Davis, a Pro Bowl selection, remained the team's leading rusher, recording 1,750 yards and 15 touchdowns, while also catching 42 passes for 287 yards. At 37 years old, Elway still posted a Pro Bowl season with 280 out of 502 completions for 3,635 yards, 27 touchdowns, and only 11 interceptions. He also rushed for 215 yards and another touchdown. Pro Bowl tight end Shannon Sharpe led the team with 72 receptions for 1,107 yards. Wide receiver Rod Smith, who was not drafted by any NFL team and recorded only 22 receptions for 389 yards and 3 touchdowns in his two previous seasons, had a breakout year with 70 receptions for 1,180 yards and 12 touchdowns. Wide receiver Ed McCaffrey, who played in Shanahan's 1994 49ers offense, recorded 45 receptions for 590 yards and 8 touchdowns. Denver's offensive line was led by seven-time Pro Bowl left tackle Gary Zimmerman and Pro Bowl center Tom Nalen.
On defense, the major acquisition to the team prior to the season was former Chiefs defensive lineman Neil Smith. Smith had a Pro Bowl season for the 6th time in his career with 28 tackles and 8.5 sacks. Defensive end Alfred Williams recorded 36 tackles, 8.5 sacks, and a fumble recovery. The linebacking corps was led by veteran Bill Romanowski, who had 55 tackles and 2 sacks, and John Mobley, who led the team with 97 tackles while also recording 4 sacks, a fumble recovery, and an interception.
The secondary was led by veteran defensive backs Tyrone Braxton, who led the team with 4 interceptions for 113 yards and 1 touchdown, and Steve Atwater, who had 53 tackles, 1 sack, 2 fumble recoveries, and 2 interceptions for 42 yards and 1 touchdown. Defensive back Darrien Gordon recorded 50 tackles, 2 sacks, 4 fumble recoveries, 4 interceptions, 64 return yards, and 1 touchdown. He also returned 40 punts for 543 yards and 3 touchdowns.
Green Bay Packers
Quarterback Brett Favre had another Pro Bowl season and became the first player ever to win the NFL MVP award three times, winning it for the third consecutive year (Favre was named co-MVP in 1997 with Detroit Lions running back Barry Sanders). Favre led the league with 35 passing touchdowns and completed 304 out of 513 attempts for 3,867 yards, with 16 interceptions, while ranking second on the team in rushing with 187 yards and a touchdown. Wide receiver Antonio Freeman led the team in receptions with 81 catches for 1,243 yards and 12 touchdowns. Wide receiver Robert Brooks was also a major deep threat, catching 60 passes for 1,010 yards and 7 touchdowns. Pro Bowl tight end Mark Chmura recorded 38 receptions for 417 yards and 6 touchdowns. Pro Bowl running back Dorsey Levens led the team in rushing with 1,435 yards and 7 touchdowns, while also catching 53 passes for 373 yards and 5 touchdowns. Fullback William Henderson rushed for 113 yards and caught 41 passes for 367 yards and a touchdown.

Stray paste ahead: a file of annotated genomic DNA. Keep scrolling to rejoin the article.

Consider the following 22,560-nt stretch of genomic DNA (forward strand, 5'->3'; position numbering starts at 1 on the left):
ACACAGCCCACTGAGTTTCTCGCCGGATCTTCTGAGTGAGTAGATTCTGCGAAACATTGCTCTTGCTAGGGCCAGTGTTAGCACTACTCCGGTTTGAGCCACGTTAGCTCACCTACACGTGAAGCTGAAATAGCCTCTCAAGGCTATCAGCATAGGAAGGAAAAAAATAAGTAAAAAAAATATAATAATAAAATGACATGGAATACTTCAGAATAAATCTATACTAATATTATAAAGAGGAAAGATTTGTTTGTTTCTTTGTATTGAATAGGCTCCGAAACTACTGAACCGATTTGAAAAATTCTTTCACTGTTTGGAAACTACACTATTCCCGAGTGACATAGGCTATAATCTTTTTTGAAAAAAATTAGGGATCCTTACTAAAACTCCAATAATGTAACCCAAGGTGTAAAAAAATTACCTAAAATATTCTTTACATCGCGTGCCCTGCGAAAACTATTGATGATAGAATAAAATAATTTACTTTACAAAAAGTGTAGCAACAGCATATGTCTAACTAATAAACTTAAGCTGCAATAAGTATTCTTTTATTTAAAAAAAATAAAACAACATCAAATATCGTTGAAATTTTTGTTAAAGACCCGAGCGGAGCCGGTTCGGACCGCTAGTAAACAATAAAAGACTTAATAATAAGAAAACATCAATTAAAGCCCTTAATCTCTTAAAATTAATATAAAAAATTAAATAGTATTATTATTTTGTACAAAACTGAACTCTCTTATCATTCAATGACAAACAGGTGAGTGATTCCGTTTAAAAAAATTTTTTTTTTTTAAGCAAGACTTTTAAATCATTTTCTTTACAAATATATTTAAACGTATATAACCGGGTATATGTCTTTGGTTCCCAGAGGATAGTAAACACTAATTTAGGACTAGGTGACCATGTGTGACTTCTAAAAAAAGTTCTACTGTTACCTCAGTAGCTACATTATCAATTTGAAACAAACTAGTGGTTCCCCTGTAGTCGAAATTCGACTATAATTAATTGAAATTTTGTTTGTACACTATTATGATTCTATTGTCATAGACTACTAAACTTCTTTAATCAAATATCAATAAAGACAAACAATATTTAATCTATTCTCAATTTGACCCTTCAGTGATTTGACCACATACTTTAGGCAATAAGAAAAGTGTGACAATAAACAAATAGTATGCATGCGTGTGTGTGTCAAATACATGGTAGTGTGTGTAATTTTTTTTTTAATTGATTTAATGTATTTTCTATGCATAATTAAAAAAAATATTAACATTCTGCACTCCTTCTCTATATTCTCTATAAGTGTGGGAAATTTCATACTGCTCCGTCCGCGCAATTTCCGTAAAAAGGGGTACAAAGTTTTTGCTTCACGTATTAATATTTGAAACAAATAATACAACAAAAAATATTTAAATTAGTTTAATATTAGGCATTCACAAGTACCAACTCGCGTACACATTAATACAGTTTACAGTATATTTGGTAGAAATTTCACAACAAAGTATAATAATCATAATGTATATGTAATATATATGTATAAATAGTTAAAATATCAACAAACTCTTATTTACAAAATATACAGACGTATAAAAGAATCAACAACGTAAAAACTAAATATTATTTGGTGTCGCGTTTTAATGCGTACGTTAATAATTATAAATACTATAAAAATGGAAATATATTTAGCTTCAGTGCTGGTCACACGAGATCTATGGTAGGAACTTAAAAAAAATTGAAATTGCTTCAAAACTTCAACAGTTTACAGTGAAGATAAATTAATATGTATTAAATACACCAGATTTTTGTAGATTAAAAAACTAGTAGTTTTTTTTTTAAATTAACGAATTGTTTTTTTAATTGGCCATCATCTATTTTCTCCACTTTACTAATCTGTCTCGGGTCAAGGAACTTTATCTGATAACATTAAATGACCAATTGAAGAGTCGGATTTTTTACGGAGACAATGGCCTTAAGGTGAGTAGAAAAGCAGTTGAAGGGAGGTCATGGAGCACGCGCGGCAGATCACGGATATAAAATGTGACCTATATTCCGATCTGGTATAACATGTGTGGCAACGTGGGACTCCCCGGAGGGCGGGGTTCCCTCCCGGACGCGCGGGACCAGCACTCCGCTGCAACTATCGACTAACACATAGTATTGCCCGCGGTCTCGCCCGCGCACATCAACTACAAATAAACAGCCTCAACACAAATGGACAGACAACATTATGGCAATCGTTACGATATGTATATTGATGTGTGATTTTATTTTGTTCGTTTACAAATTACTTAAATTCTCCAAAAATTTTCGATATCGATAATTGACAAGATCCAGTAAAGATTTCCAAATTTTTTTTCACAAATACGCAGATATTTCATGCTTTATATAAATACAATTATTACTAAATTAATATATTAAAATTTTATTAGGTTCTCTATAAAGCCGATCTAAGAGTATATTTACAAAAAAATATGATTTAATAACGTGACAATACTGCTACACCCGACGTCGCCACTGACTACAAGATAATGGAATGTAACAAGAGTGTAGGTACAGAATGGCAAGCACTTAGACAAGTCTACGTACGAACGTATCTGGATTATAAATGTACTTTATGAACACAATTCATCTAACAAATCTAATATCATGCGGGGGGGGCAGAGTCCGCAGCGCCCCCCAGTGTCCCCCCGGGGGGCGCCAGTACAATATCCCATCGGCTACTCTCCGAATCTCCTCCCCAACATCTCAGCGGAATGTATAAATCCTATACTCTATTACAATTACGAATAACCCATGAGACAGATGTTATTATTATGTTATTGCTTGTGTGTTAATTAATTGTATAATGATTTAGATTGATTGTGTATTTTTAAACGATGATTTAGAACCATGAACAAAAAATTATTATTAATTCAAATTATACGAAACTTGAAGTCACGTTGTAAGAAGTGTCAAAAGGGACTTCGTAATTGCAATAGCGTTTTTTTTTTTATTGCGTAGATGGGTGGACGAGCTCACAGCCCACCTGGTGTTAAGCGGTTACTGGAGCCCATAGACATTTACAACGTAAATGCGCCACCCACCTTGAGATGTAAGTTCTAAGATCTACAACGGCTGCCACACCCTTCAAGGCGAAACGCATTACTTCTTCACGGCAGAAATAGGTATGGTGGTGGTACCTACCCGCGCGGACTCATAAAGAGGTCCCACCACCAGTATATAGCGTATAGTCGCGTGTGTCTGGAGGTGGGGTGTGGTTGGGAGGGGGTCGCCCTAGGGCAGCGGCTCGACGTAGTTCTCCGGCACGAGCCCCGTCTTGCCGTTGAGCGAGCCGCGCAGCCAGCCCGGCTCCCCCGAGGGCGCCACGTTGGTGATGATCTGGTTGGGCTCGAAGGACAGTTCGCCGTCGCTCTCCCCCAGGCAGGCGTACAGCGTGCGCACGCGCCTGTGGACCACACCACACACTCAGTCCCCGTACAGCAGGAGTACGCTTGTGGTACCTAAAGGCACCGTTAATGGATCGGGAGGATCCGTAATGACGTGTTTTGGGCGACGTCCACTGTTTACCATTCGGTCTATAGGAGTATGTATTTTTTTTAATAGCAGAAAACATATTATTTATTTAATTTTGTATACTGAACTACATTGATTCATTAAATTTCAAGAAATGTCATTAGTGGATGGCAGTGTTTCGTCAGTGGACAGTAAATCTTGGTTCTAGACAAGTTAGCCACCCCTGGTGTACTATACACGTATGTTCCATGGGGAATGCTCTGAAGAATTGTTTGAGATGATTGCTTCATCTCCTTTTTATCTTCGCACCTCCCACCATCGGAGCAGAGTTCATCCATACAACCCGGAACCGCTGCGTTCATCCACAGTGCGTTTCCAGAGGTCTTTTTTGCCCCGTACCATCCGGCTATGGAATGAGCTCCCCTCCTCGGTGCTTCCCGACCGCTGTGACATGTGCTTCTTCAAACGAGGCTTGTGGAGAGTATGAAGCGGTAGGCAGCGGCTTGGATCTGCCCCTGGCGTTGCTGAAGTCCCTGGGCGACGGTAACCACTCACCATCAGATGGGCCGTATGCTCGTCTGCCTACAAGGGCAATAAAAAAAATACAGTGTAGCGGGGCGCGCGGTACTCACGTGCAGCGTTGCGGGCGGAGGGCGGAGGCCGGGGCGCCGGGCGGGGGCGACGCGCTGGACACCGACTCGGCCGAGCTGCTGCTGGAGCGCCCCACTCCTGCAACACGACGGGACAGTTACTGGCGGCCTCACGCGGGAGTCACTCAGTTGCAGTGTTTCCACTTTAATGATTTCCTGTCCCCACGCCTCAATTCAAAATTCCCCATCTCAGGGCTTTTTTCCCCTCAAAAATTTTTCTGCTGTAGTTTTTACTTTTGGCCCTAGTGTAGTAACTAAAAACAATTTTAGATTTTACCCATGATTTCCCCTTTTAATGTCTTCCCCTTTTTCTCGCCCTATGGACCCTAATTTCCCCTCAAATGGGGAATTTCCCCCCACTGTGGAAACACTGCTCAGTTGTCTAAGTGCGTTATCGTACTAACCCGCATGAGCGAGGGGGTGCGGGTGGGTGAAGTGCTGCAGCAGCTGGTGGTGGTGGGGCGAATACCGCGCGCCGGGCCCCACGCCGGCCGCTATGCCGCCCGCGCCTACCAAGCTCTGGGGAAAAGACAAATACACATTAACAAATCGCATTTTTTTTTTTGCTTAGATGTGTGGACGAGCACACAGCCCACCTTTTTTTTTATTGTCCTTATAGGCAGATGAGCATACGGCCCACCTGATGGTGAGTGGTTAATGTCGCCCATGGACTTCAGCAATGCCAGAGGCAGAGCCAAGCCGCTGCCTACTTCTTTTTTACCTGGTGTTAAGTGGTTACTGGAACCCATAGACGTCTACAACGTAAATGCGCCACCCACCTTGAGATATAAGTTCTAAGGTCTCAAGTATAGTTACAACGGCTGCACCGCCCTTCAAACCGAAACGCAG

On the Packers' defense, the line was led by veteran Pro Bowl selection Reggie White, who led the team with 11 sacks. Behind him, Santana Dotson recorded 37 tackles and 5.5 sacks. In the secondary, Pro Bowl defensive back LeRoy Butler led the team with 5 interceptions, while also adding 70 tackles. Safety Eugene Robinson led the team with 74 tackles while also recording 2.5 sacks, 2 fumble recoveries, and 1 interception. Cornerback Mike Prior recorded 4 interceptions, while rookie Darren Sharper recorded 2 of them, both of which he returned for touchdowns.
The Broncos entered the playoffs as a wild-card team but defeated the Jacksonville Jaguars, 42–17, the Kansas City Chiefs, 14–10, and the Pittsburgh Steelers, 24–21, making Denver the fifth wild-card team to make it to the Super Bowl. Meanwhile, the Packers were victorious against the Tampa Bay Buccaneers, 21–7, and the San Francisco 49ers, 23–10.
Super Bowl pregame news
The Packers came into the game as 11 1⁄2-point favorites, having compiled a 13–3 record regular season record compared to the Broncos' 12–4 and coming in as defending Super Bowl champions after winning Super Bowl XXXI 35–21 over the New England Patriots.
Each player wore a Super Bowl logo patch on their jerseys. This would become a regular practice in each Super Bowl since.
Television and entertainment
The game was broadcast in the United States by NBC, with play-by-play announcer Dick Enberg and color commentators Phil Simms, Paul Maguire, and Jim Gray on the sidelines. Greg Gumbel hosted all the events, and was joined by co-host Ahmad Rashad and commentators Cris Collinsworth, Sam Wyche, and Joe Gibbs. Following the game, NBC aired a special one-hour episode of 3rd Rock from the Sun, which opened live at the game site with Gumbel playing himself before he was "attacked" by show star John Lithgow.